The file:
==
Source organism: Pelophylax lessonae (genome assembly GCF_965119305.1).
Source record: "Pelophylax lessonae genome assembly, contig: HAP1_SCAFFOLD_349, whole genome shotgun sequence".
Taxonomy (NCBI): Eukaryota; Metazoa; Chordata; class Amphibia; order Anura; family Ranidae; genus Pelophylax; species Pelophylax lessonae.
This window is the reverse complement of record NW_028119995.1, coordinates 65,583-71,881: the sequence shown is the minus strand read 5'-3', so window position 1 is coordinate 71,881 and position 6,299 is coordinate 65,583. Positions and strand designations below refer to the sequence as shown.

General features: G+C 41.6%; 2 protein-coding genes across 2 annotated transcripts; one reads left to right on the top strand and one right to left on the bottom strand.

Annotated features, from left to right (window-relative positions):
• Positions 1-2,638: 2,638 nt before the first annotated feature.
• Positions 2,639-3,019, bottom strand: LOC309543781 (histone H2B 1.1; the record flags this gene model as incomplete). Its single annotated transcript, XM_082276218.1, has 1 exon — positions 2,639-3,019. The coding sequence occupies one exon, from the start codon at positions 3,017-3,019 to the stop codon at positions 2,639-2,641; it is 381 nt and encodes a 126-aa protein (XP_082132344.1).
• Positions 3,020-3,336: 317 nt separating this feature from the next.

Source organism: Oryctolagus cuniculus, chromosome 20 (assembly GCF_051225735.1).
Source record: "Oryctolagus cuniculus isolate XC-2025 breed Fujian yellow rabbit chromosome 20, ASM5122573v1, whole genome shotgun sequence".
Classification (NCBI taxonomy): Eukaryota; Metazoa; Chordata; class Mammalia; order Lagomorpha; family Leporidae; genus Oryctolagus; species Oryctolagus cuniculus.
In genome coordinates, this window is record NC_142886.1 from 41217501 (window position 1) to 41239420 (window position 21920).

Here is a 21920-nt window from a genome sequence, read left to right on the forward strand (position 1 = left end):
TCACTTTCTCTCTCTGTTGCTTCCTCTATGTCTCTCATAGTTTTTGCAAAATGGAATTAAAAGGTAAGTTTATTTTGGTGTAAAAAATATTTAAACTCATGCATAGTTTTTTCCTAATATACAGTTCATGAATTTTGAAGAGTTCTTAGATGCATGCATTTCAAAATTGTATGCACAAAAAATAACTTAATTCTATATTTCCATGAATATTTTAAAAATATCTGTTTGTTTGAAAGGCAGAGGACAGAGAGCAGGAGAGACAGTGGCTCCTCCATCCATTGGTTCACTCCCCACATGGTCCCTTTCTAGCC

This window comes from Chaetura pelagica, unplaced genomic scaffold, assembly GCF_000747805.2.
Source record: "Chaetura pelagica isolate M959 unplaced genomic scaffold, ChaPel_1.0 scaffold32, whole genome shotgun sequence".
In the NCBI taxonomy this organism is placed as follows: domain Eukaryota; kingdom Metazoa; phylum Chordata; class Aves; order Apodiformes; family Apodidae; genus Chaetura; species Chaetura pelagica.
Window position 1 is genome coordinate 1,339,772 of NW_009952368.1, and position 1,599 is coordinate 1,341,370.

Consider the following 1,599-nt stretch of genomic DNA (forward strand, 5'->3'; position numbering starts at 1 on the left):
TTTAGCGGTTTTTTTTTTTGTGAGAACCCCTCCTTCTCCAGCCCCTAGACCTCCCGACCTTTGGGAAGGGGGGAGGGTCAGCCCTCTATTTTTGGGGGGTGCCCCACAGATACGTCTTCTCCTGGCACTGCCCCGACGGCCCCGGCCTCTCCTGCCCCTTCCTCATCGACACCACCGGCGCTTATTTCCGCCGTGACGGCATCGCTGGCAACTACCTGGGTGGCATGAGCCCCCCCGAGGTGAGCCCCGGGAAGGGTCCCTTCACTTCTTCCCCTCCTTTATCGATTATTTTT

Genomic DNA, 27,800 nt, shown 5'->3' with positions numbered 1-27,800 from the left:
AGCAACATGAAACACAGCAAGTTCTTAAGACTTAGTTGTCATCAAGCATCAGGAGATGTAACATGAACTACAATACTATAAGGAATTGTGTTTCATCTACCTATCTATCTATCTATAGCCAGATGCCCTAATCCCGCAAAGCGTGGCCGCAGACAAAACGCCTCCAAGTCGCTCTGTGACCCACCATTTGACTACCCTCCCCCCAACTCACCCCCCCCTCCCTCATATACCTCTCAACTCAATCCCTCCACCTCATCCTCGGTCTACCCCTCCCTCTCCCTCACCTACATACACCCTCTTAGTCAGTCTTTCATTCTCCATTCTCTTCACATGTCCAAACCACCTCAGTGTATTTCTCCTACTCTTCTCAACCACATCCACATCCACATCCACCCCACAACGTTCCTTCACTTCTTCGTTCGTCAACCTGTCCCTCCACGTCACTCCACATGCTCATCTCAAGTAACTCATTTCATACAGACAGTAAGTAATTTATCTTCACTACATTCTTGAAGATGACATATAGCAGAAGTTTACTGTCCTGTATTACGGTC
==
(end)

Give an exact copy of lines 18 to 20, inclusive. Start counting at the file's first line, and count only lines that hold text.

In the NCBI taxonomy this organism is placed as follows: domain Eukaryota; kingdom Metazoa; phylum Chordata; class Aves; order Apodiformes; family Apodidae; genus Chaetura; species Chaetura pelagica.
Window position 1 is genome coordinate 1,339,772 of NW_009952368.1, and position 1,599 is coordinate 1,341,370.

Consider the following 1,599-nt stretch of genomic DNA (forward strand, 5'->3'; position numbering starts at 1 on the left):